Still, pedestrians possess power. They can stop traffic! Marching, they topple autocrats or push social change. Strength in numbers and, with all that walking, they’re perhaps stronger in constitution than fat cats out violating the HOV lane in their gas-guzzling SUVs.
Maybe someday, after our fossil fuel fixation cripples us, pedestrians will be in the power seat. It’ll be most civilized to walk in eco-smart walkable enclaves, and the “masses” will be distinguished only by body mass. Prosaic on Prozac.
And instead of pedestrian crossing signs, herald and hail … the zebra car!
- Pedestrian Islands (siestakeycommunity.wordpress.com)
- 30-Second Word Whoop: “Loath” to “Breathe” (wordwhoops.wordpress.com)
- 30-Second Word Whoop: “Bologna” (wordwhoops.wordpress.com)
- B.C. cracks down on traffic violations, jaywalkers in light of pedestrian deaths (theglobeandmail.com)
- Word of the Day: Crosswalk Creeping (mywheelsareturning.com)
The prefix “e” — shorthand for “electronic” — exercises eminent domain in digitizing common English words:
e-mail, e-book, e-ticket, e-commerce. Like Pac-Man, it chomps through unnecessary syllables to create perfectly understandable fad words like “e-zine” and “e-vite.”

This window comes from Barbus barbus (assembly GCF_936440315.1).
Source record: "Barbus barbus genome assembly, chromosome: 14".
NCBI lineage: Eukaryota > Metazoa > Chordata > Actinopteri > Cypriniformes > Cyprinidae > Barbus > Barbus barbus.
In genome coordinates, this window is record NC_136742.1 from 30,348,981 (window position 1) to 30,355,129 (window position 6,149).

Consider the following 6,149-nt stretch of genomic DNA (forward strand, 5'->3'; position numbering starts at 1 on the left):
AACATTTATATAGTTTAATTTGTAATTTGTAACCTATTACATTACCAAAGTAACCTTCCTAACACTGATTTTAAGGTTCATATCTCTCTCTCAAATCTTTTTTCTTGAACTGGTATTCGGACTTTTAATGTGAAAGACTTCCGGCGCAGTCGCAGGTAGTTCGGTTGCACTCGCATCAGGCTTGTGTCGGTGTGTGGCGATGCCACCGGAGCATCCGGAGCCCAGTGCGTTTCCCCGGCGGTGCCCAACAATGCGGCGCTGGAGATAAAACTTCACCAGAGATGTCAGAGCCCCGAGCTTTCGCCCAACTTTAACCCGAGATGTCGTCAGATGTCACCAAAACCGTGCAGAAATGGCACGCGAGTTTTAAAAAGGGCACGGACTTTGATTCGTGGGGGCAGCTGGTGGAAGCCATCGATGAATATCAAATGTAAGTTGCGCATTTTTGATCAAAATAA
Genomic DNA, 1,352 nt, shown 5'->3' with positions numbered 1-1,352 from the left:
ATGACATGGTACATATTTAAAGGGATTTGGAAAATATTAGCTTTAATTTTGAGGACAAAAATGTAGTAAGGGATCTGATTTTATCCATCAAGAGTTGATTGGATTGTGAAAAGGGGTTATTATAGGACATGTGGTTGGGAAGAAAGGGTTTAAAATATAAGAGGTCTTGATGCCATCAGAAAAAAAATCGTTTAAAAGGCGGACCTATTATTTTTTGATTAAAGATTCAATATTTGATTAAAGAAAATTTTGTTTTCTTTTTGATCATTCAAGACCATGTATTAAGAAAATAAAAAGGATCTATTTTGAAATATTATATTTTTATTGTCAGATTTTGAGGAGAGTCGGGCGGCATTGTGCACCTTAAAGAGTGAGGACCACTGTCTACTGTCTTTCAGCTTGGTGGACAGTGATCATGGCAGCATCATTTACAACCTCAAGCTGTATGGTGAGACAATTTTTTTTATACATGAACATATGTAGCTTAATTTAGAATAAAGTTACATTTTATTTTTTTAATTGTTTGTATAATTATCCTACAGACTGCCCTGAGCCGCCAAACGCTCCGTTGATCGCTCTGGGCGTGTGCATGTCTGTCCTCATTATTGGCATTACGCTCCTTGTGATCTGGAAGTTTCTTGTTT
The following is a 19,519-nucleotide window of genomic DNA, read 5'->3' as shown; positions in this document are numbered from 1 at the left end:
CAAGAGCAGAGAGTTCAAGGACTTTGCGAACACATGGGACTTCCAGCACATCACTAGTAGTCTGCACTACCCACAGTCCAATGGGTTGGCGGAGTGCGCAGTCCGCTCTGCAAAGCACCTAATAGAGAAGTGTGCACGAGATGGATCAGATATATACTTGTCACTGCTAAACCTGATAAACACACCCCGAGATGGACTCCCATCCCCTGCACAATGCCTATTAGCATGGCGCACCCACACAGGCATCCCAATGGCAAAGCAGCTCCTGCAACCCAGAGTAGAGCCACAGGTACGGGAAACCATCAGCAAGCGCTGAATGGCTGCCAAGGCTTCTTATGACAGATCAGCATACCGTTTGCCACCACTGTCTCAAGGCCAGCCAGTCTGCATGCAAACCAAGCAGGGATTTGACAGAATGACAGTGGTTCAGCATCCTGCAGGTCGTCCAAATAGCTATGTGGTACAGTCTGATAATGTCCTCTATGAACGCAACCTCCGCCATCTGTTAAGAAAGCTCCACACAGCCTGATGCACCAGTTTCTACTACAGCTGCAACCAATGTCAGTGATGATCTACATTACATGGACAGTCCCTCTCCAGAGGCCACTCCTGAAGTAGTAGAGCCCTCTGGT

Amid this e-English racket, I want to give voice to the silent e, which has been around forever, a caboose working hard to make distinctions that are increasingly ignored by our e-audience.
It couldn’t be easier to remember the difference between, i.e., “breath” and “breathe,” or “loath” and “loathe,” yet I see these egregious errors daily. Pay attention; not gonna say it twice.
In these examples, the words ending in “e” are verbs. The others aren’t. You breathe breaths. “Breath” is the noun. Think of holding your breath, and please withhold the e.
“Loath” seems trickier for people; it’s an adjective. If you are loath to loathe someone, you are reluctant to detest them. Think of “loath,” like “breath,” as holding something back — unwilling, averse, disinclined.
Now, you can take a deep breath, and breathe easier when writing your
Let’s hear it for the silent “e”! We are loath to use it incorrectly, because we loathe errors.
- 30-Second Word Whoop: “Bologna” (mommytongue.com)